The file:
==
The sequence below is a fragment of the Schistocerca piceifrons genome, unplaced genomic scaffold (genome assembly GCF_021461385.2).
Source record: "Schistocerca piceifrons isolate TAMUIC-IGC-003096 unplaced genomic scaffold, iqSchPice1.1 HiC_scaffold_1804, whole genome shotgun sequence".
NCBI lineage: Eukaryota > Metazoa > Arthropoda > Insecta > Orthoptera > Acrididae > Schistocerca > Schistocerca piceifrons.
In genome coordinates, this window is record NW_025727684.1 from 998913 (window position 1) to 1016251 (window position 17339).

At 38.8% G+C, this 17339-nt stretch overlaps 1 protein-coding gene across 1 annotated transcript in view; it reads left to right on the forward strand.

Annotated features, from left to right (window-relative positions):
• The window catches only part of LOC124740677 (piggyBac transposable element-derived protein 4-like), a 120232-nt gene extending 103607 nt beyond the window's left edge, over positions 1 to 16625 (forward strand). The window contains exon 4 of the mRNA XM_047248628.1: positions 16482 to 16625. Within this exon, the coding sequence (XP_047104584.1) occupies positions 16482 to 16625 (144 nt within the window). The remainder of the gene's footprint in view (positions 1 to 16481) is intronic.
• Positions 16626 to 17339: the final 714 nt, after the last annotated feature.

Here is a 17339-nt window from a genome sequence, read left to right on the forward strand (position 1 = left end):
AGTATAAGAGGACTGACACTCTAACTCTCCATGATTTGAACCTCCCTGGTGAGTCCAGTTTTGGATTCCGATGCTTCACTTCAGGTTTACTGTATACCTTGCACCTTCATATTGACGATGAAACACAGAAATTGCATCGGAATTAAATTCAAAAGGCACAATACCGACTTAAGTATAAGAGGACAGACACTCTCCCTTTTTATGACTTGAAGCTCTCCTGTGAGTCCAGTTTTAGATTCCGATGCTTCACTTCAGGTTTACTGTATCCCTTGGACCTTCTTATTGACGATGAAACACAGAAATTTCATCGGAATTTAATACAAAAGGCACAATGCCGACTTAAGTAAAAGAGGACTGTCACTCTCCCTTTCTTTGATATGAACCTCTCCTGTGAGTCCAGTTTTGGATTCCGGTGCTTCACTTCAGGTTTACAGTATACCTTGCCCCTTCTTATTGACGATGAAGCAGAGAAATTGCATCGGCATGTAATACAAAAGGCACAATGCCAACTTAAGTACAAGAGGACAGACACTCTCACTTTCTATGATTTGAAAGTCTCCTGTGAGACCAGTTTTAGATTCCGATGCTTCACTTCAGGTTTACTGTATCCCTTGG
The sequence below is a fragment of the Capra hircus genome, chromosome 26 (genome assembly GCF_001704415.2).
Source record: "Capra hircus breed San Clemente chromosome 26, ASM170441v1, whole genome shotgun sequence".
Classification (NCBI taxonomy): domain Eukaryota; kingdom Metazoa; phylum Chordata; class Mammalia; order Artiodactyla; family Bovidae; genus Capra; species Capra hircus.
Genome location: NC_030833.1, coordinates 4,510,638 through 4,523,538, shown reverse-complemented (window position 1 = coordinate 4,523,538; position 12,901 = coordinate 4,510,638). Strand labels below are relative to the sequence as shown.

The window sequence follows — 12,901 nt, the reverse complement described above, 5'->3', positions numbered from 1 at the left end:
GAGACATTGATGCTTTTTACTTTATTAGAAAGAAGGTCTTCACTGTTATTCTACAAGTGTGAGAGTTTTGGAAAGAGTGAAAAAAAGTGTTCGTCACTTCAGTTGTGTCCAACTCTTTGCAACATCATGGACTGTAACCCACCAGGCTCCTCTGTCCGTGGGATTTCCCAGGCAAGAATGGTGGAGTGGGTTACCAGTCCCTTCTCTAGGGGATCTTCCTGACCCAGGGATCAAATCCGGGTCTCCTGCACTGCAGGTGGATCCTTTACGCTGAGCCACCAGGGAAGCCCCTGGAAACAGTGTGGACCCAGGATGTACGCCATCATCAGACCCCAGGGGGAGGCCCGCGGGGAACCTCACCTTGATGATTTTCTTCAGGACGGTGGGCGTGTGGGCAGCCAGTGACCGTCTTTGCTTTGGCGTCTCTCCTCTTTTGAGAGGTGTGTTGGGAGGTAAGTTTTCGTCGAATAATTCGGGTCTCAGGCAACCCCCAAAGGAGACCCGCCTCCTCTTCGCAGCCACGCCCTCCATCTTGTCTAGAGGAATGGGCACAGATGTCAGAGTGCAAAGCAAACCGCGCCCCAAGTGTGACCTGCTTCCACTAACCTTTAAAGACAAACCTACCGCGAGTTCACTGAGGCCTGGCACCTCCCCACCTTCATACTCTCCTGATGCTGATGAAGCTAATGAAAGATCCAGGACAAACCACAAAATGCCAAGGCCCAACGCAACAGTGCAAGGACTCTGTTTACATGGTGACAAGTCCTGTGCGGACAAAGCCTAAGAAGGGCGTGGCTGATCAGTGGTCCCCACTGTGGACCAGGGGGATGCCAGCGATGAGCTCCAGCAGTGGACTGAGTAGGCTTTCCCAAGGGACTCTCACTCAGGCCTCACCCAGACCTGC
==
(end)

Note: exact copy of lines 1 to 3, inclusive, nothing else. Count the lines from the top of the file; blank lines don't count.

The sequence below is a fragment of the Schistocerca piceifrons genome, unplaced genomic scaffold (genome assembly GCF_021461385.2).
Source record: "Schistocerca piceifrons isolate TAMUIC-IGC-003096 unplaced genomic scaffold, iqSchPice1.1 HiC_scaffold_1804, whole genome shotgun sequence".
NCBI lineage: Eukaryota > Metazoa > Arthropoda > Insecta > Orthoptera > Acrididae > Schistocerca > Schistocerca piceifrons.